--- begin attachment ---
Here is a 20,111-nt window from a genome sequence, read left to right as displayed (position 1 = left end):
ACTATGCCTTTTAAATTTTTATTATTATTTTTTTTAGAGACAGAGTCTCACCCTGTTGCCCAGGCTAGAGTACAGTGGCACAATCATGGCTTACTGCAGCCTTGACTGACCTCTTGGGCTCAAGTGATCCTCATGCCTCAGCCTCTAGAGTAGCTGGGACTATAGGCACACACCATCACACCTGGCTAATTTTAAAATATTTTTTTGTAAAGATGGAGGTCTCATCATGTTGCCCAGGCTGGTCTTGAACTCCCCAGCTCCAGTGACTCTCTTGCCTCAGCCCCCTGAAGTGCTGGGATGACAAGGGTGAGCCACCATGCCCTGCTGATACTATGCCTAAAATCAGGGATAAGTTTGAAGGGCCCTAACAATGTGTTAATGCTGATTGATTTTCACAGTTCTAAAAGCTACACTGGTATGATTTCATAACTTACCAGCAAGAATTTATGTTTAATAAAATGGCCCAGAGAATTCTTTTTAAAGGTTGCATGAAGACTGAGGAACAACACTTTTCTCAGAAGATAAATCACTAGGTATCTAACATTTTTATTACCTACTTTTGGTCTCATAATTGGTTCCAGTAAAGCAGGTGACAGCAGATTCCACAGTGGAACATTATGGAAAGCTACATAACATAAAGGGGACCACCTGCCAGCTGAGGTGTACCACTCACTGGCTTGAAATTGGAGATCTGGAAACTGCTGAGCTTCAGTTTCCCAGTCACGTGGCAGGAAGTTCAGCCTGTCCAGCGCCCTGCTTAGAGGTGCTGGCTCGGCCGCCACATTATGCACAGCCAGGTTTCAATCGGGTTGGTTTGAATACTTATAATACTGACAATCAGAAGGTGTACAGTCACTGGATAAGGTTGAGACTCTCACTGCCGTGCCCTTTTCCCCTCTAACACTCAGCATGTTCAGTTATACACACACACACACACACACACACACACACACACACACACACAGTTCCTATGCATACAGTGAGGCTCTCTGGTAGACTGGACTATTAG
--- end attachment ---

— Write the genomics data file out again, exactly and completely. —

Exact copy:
Here is a 20,111-nt window from a genome sequence, read left to right as displayed (position 1 = left end):
ACTATGCCTTTTAAATTTTTATTATTATTTTTTTTAGAGACAGAGTCTCACCCTGTTGCCCAGGCTAGAGTACAGTGGCACAATCATGGCTTACTGCAGCCTTGACTGACCTCTTGGGCTCAAGTGATCCTCATGCCTCAGCCTCTAGAGTAGCTGGGACTATAGGCACACACCATCACACCTGGCTAATTTTAAAATATTTTTTTGTAAAGATGGAGGTCTCATCATGTTGCCCAGGCTGGTCTTGAACTCCCCAGCTCCAGTGACTCTCTTGCCTCAGCCCCCTGAAGTGCTGGGATGACAAGGGTGAGCCACCATGCCCTGCTGATACTATGCCTAAAATCAGGGATAAGTTTGAAGGGCCCTAACAATGTGTTAATGCTGATTGATTTTCACAGTTCTAAAAGCTACACTGGTATGATTTCATAACTTACCAGCAAGAATTTATGTTTAATAAAATGGCCCAGAGAATTCTTTTTAAAGGTTGCATGAAGACTGAGGAACAACACTTTTCTCAGAAGATAAATCACTAGGTATCTAACATTTTTATTACCTACTTTTGGTCTCATAATTGGTTCCAGTAAAGCAGGTGACAGCAGATTCCACAGTGGAACATTATGGAAAGCTACATAACATAAAGGGGACCACCTGCCAGCTGAGGTGTACCACTCACTGGCTTGAAATTGGAGATCTGGAAACTGCTGAGCTTCAGTTTCCCAGTCACGTGGCAGGAAGTTCAGCCTGTCCAGCGCCCTGCTTAGAGGTGCTGGCTCGGCCGCCACATTATGCACAGCCAGGTTTCAATCGGGTTGGTTTGAATACTTATAATACTGACAATCAGAAGGTGTACAGTCACTGGATAAGGTTGAGACTCTCACTGCCGTGCCCTTTTCCCCTCTAACACTCAGCATGTTCAGTTATACACACACACACACACACACACACACACACACACACACACACAGTTCCTATGCATACAGTGAGGCTCTCTGGTAGACTGGACTATTAG